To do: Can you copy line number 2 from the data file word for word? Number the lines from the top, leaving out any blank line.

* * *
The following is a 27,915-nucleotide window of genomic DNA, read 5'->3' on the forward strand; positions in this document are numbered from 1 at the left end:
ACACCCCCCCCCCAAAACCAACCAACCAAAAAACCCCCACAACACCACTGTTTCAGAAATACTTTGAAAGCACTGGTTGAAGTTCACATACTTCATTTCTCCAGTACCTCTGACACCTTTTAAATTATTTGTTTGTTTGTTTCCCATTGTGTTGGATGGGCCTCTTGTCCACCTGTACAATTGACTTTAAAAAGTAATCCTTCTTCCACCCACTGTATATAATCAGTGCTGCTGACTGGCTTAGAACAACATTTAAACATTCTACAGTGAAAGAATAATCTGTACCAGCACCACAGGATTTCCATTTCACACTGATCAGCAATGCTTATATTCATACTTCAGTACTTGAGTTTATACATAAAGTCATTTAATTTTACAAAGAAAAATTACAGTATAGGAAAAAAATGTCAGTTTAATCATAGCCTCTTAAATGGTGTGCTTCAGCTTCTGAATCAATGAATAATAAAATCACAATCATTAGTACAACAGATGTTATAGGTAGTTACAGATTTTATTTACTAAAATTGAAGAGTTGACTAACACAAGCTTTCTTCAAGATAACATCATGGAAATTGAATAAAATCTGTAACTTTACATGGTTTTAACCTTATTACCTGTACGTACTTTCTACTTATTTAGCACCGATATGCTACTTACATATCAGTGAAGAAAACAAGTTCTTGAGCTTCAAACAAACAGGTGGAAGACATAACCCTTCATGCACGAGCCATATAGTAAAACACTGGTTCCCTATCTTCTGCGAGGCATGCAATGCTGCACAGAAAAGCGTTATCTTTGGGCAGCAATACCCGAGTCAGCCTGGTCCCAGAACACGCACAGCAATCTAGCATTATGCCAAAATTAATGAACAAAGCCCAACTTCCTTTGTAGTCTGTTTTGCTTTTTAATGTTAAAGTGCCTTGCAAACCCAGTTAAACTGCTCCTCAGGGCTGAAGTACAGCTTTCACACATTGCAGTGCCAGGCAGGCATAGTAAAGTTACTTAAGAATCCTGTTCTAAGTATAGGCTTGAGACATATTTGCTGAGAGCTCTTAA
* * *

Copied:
ACACCCCCCCCCCAAAACCAACCAACCAAAAAACCCCCACAACACCACTGTTTCAGAAATACTTTGAAAGCACTGGTTGAAGTTCACATACTTCATTTCTCCAGTACCTCTGACACCTTTTAAATTATTTGTTTGTTTGTTTCCCATTGTGTTGGATGGGCCTCTTGTCCACCTGTACAATTGACTTTAAAAAGTAATCCTTCTTCCACCCACTGTATATAATCAGTGCTGCTGACTGGCTTAGAACAACATTTAAACATTCTACAGTGAAAGAATAATCTGTACCAGCACCACAGGATTTCCATTTCACACTGATCAGCAATGCTTATATTCATACTTCAGTACTTGAGTTTATACATAAAGTCATTTAATTTTACAAAGAAAAATTACAGTATAGGAAAAAAATGTCAGTTTAATCATAGCCTCTTAAATGGTGTGCTTCAGCTTCTGAATCAATGAATAATAAAATCACAATCATTAGTACAACAGATGTTATAGGTAGTTACAGATTTTATTTACTAAAATTGAAGAGTTGACTAACACAAGCTTTCTTCAAGATAACATCATGGAAATTGAATAAAATCTGTAACTTTACATGGTTTTAACCTTATTACCTGTACGTACTTTCTACTTATTTAGCACCGATATGCTACTTACATATCAGTGAAGAAAACAAGTTCTTGAGCTTCAAACAAACAGGTGGAAGACATAACCCTTCATGCACGAGCCATATAGTAAAACACTGGTTCCCTATCTTCTGCGAGGCATGCAATGCTGCACAGAAAAGCGTTATCTTTGGGCAGCAATACCCGAGTCAGCCTGGTCCCAGAACACGCACAGCAATCTAGCATTATGCCAAAATTAATGAACAAAGCCCAACTTCCTTTGTAGTCTGTTTTGCTTTTTAATGTTAAAGTGCCTTGCAAACCCAGTTAAACTGCTCCTCAGGGCTGAAGTACAGCTTTCACACATTGCAGTGCCAGGCAGGCATAGTAAAGTTACTTAAGAATCCTGTTCTAAGTATAGGCTTGAGACATATTTGCTGAGAGCTCTTAA